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NATO ends combat role in Afghanistan

A ceremony marked the alliance's shift to a mission with a focus on assistance and training.

KABUL, Afghanistan - The 13-year NATO combat mission in Afghanistan formally ended Sunday with a ceremonial retirement of its green flag and a pledge by top officials of the U.S.-led coalition to remain reliable partners in Afghanistan's unfinished war against the Taliban and other militant groups.

Scores of Afghan and foreign officials gathered to witness the symbolic shift to a new, much smaller NATO assistance and training mission. The event was held in a basketball gym inside NATO headquarters here in the Afghan capital and accompanied by a brass band and color guard.

"Our commitment to Afghanistan endures. . . . We are not walking away," promised Gen. John F. Campbell, the U.S. commander of the outgoing International Security Assistance Force combat mission. He will lead the new NATO support mission, which technically begins at midnight Dec. 31.

Campbell and other Western officials stressed that their chief function under the new mission, named Resolute Support, will be to advise, train, and assist Afghan security forces. They said, however, that a separate "non-NATO" contingent of U.S. forces will participate in force protection, logistical support, and counterterrorism activities.

The Taliban responded to the transition event with glee. In a lengthy statement Sunday night, the insurgent group gloated at the final departure of a "haughty" superpower that "thought it had already won the war and that the Mujaheddin would never . . . think of putting up a fight."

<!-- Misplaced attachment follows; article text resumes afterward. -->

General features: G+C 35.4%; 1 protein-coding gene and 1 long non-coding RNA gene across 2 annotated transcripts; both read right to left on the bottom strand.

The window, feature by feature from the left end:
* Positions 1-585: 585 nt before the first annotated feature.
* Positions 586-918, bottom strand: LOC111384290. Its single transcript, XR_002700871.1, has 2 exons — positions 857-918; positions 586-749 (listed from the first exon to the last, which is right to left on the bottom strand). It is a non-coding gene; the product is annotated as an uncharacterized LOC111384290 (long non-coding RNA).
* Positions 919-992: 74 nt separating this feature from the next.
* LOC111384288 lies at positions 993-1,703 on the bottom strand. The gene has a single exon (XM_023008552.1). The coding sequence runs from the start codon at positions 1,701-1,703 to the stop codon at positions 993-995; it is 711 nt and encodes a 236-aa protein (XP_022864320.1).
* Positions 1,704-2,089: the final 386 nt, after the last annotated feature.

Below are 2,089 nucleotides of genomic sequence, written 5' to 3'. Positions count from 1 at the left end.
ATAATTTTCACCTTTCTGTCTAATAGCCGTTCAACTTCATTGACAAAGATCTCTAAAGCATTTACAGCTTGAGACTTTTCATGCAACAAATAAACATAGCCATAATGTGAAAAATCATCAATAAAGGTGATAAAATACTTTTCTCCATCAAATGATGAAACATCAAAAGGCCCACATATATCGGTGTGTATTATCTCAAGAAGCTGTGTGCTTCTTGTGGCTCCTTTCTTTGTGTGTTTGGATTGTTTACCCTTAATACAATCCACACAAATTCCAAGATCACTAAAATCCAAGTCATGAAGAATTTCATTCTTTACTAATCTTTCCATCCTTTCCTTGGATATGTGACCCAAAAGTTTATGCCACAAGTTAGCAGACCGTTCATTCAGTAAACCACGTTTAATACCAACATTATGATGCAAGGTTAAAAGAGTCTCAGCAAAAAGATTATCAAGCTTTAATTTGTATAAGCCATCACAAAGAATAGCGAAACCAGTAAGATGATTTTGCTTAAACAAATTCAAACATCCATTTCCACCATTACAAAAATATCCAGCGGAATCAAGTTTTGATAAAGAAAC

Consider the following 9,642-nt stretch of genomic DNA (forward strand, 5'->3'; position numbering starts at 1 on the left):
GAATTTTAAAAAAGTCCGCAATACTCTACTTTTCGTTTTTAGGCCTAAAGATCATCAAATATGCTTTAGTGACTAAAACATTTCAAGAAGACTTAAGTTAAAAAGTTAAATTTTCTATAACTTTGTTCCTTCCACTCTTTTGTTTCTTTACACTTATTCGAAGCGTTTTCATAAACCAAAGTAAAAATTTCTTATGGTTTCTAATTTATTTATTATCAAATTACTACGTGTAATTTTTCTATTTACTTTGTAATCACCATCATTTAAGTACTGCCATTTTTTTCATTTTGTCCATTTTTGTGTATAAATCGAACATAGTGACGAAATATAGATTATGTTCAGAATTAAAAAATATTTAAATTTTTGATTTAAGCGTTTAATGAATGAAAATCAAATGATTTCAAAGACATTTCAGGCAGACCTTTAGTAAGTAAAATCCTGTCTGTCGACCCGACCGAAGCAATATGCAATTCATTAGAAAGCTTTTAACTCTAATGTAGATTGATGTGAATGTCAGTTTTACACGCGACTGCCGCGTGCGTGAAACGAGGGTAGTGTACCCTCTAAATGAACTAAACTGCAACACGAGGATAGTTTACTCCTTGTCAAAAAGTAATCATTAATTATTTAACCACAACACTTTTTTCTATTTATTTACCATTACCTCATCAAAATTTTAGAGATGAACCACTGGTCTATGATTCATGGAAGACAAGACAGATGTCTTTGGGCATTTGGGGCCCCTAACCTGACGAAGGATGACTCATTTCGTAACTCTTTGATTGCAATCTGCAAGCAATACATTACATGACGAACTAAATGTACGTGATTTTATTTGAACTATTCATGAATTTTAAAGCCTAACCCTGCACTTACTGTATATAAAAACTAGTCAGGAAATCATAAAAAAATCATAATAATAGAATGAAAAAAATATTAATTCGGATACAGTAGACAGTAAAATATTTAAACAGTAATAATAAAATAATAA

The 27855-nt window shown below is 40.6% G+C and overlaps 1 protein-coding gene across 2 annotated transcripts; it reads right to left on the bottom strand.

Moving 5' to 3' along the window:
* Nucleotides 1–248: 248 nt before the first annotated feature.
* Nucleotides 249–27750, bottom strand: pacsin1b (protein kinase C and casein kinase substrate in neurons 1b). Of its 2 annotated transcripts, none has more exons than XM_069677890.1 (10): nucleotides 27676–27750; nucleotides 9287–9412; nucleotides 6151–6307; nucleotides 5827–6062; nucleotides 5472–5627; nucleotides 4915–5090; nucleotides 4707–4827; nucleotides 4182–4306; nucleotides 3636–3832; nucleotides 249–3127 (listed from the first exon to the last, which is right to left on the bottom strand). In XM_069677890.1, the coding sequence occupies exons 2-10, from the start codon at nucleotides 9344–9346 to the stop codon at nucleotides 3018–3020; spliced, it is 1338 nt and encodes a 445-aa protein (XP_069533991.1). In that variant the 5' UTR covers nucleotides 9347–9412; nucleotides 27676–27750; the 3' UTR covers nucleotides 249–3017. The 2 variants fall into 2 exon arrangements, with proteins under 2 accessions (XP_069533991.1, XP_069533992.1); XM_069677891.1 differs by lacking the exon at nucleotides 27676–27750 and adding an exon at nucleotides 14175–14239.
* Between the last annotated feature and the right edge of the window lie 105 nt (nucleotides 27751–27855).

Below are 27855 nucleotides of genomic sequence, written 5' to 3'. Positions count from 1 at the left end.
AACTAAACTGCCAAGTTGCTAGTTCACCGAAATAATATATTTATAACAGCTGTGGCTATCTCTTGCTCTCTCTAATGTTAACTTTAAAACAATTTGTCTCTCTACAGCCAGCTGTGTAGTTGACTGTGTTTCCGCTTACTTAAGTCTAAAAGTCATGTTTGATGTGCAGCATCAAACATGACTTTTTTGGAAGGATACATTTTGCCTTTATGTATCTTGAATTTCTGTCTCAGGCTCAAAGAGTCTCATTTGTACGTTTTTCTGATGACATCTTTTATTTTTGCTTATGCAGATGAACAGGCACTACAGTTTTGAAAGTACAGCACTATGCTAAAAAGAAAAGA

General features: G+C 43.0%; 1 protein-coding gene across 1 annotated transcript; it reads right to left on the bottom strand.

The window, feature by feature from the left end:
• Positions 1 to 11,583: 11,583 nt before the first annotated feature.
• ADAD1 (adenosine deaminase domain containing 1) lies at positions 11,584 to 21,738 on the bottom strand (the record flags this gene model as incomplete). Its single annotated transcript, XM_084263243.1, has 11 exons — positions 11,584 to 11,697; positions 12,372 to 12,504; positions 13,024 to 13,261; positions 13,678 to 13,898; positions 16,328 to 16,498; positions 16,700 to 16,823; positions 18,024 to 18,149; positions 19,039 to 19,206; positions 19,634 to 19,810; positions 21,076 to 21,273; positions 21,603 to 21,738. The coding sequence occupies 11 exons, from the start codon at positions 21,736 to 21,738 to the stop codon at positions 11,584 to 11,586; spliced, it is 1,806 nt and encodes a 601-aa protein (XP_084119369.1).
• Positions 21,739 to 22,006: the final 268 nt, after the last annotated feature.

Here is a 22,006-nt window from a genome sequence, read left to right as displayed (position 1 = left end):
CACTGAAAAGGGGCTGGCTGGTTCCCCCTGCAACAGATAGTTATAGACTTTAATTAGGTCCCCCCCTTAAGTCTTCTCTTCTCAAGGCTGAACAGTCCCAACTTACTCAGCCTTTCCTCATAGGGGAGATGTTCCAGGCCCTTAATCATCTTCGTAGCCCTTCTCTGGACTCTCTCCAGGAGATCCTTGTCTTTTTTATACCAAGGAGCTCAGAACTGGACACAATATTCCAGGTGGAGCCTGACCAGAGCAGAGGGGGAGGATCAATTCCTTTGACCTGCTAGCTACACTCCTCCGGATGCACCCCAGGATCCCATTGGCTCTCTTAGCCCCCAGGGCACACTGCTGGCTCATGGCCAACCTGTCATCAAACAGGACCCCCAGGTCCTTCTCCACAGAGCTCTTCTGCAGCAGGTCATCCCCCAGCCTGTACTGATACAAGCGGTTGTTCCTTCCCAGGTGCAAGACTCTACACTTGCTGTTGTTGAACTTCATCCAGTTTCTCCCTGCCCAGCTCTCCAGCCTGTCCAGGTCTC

The statement said the NATO withdrawal was proof that "the infidel powers who thought they would turn Afghanistan into their strategic colony" had been "pushed to the brink of defeat."

The total number of international troops here, which peaked in 2009 at about 142,000, has gradually shrunk to about 17,000. Under Resolute Support, officials said, 12,500 to 13,500 NATO forces will remain in 2015, including thousands of American troops. Twenty-eight NATO allies and 14 partner nations will contribute in different ways, the alliance said. Officials said about 5,500 U.S. forces will be part of the second contingent, which will be based in Kabul.

Both Western and Afghan officials at the event described the shift in upbeat terms. They praised the dedication and bravery of Afghan security forces, now numbering about 350,000, and predicted that the Afghans will continue to wage a strong fight against Taliban and al-Qaeda insurgents on their own.

Gen. Hans-Lothar Domröse, a senior NATO official based in Brussels, declared that Afghan forces have shown the "ability, will and confidence to defeat the enemy."

But the withdrawal of international combat support comes at an especially tense time for Afghanistan, with the Taliban aggressively testing the will of the new government amid the drawdown. Since early November, Taliban forces have waged an unprecedented terror campaign in the capital and made steady inroads in several provinces, such as Helmand, where U.S. and British forces once held sway.

At the transition ceremony Sunday, the only Afghan official to speak was the civilian national security adviser, Hanif Atmar. He expressed gratitude for the sacrifices made by NATO forces. About 3,500 international troops have been killed and tens of thousands wounded since 2001.